The final passages of the La Corona panel do much the same (Fig. 3). The base date is the dedication of the panels themselves, their last truly contemporary date: 9.12.5.7.4 4 K’an 7 Mak, Julian Oct. 24, AD 677. Almost in yo-yo effect, the inscription lurches forward to 9.12.10.0.0 (Julian May 7, AD 682), then, from the 4 K’an base date, forward again to 9.12.15.0.0 (Julian April 11, AD 687), and, in like manner, forward yet again from that base date to 9.13.0.0.0 (Julian March 15, AD 692), one of the most vivid times for the Classic Maya because of its evocation of a 13th cycle. The relevant part of the text terminates the inscription: i-u-ti/tu? 4 K’an 7 Mak. The parallel with Tortuguero Monument 6 is clear, in that a future date jolts back to the present, as marked by a phrase beginning with i-.

Whatever Monument 6 has to tell us pertains to the dedication of the building associated with the sculpture. It has nothing to do with prophecy or the supposed, dread events that await us in AD 2012. About that the Maya are notably silent…or, truth be told, a bit boring.

Note – 9 Yookte’ (Bolon Yookte’) is an enigmatic expression. When postfixed by K’UH, it appears to identify some collective totality of gods. This is evident in the sequence of deities assembled or placed in order at the beginning of the last great cycle, as attested on the Ranieri “square” vessel and its counterpart, the so-called “Vase of the Seven Gods” (Coe 1973: pl. 49). Where understood, the other references to deities in this text signal the presence of pluralities, including the “Palenque Triad” (or its varying multitudes) and the “celestial” and “terrestrial gods.”

fig1trt2
Fig. 1 Portion of Tortuguero Monument 6:pI5-pL5 (drawing by Sven Gronemeyer)

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Fig. 2 Portion of Naranjo Altar 1:J5-J11 (drawing by Ian Graham)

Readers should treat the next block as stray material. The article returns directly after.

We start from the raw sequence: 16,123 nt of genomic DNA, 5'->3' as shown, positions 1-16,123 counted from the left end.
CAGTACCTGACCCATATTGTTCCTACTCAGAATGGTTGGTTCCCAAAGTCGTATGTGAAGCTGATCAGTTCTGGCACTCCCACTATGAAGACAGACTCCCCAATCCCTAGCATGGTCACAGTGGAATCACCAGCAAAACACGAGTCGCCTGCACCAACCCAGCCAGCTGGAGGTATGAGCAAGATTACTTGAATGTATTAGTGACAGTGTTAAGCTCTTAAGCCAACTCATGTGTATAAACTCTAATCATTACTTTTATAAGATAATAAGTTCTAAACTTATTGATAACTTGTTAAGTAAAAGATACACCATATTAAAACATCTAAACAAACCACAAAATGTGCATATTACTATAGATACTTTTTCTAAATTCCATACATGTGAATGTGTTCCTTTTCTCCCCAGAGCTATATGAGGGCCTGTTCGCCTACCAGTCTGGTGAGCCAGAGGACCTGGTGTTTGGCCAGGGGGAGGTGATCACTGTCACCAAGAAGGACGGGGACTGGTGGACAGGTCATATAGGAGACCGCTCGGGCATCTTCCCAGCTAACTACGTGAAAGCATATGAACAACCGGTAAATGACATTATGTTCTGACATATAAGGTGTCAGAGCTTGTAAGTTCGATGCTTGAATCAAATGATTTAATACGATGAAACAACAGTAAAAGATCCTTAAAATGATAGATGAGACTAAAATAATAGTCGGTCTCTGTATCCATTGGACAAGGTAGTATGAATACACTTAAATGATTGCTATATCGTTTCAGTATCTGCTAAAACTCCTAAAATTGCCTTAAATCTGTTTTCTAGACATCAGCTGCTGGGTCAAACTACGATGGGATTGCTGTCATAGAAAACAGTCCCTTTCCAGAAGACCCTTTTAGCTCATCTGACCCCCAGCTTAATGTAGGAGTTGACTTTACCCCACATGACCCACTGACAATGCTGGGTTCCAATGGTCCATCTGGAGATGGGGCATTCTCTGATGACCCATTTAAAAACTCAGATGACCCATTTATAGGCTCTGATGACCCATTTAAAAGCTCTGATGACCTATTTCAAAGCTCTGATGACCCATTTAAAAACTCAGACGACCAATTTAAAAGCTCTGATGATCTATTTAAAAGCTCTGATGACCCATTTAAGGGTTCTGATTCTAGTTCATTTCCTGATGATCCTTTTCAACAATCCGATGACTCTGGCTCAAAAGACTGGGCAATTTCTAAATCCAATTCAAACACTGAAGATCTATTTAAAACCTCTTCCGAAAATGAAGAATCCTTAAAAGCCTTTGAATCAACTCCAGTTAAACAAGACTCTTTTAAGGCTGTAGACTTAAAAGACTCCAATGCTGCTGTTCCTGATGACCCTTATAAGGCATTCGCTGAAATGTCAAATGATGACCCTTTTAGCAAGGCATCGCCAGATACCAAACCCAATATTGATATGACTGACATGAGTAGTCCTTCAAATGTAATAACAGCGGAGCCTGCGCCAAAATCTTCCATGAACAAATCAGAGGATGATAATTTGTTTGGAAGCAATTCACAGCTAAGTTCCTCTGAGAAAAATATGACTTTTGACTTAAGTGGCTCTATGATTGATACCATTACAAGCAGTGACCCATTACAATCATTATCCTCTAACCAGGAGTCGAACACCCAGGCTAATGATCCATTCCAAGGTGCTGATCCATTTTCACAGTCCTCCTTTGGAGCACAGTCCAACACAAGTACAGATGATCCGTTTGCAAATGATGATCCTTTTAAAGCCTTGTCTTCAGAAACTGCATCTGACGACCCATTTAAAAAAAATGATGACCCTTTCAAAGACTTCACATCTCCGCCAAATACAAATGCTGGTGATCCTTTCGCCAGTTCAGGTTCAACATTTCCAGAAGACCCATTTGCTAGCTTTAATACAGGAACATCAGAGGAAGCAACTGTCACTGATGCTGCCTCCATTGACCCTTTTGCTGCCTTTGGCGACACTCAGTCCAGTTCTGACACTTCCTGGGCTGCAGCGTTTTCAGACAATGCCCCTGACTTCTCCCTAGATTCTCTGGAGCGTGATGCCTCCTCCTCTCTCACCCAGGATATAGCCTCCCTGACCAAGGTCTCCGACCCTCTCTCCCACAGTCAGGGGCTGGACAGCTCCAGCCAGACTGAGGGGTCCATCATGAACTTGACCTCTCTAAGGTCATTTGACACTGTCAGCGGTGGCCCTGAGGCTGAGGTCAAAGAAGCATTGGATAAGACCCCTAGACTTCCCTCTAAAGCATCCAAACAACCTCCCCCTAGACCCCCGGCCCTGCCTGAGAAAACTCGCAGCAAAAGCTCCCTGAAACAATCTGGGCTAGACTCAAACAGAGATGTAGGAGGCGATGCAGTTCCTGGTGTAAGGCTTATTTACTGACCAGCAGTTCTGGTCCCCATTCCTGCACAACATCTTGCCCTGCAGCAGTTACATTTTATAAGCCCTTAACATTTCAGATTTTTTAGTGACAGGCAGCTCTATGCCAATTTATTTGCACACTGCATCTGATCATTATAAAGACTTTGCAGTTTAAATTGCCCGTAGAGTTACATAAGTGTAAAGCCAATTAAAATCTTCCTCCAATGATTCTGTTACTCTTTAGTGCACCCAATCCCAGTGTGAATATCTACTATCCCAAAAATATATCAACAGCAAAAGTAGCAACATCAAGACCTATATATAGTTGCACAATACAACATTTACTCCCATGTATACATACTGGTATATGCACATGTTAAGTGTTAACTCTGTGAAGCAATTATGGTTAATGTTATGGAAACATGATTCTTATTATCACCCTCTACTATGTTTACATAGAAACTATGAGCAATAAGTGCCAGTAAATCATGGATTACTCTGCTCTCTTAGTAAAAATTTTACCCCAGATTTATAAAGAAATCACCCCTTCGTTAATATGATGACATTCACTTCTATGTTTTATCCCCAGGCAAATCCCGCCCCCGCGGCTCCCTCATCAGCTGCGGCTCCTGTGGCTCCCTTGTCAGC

Fig. 3 Portion of new La Corona, Panel 2:V5-V8 (drawing by David Stuart)

REFERENCES:

Coe, Michael
1973 The Maya Scribe and His World. New York: The Grolier Club.

Graham, Ian
1978 Corpus of Maya Hieroglyphic Inscriptions, Volume 2, Part 2: Naranjo, Chunhuitz, Xunantunich. Cambridge MA: Peabody Museum of Archaeology and Ethnology, Harvard University.

Houston, Stephen D., and David Stuart
1996 Of Gods, Glyphs, and Kings: Divinity and Rulership among the Classic Maya. Antiquity 70: 289-312.

The xa syllable as an example of onomatopoeia? 1

by Stephen Houston

A well-known feature of language is onomatopoeia, the practice of creating and using words to imitate a sound. “Wham!” and “bang!” appear in cartoons, and various languages refer to a dog’s bark as anything from vov vov (Swedish) to bow wow (English).  In Swedish, the language of my childhood, a dog was for this very reason a vov, at least to the very young. Such words can be unearthed in all Mayan languages. Modern Tzotzil, for example, has pom for “bong” or “beat,” ‘o’ for the sound of gagging, even tzan for the sound of a ringing bell (Laughlin 1975:64, 89, 282). Fun, whimsical, evocative: onomatopoeia creates many chances for linguistic play and expression.